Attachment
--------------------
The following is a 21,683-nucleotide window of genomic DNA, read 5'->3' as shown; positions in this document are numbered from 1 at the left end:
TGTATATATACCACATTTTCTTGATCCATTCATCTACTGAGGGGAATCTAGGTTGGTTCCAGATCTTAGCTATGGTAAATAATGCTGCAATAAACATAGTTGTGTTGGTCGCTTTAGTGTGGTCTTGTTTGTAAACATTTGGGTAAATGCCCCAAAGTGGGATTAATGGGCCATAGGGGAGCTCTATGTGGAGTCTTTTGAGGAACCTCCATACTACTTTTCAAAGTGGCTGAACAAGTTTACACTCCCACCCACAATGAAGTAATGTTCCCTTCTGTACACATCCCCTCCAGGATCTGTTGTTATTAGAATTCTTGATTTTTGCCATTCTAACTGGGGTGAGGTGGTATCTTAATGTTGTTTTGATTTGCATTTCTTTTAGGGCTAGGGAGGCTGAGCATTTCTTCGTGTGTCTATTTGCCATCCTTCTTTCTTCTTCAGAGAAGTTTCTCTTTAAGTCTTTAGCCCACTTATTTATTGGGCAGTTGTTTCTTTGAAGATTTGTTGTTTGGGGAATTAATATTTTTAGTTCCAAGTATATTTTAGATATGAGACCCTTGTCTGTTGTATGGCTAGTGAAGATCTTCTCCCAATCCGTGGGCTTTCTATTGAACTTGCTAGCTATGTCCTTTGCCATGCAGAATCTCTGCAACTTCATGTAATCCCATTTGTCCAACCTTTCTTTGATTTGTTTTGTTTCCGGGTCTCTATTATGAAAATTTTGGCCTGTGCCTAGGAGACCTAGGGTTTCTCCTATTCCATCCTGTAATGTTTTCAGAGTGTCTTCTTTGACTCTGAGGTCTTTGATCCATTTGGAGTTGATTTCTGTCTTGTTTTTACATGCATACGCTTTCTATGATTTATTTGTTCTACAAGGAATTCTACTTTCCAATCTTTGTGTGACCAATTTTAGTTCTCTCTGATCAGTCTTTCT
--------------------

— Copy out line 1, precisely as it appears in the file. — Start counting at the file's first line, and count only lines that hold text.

The following is a 21,683-nucleotide window of genomic DNA, read 5'->3' as shown; positions in this document are numbered from 1 at the left end: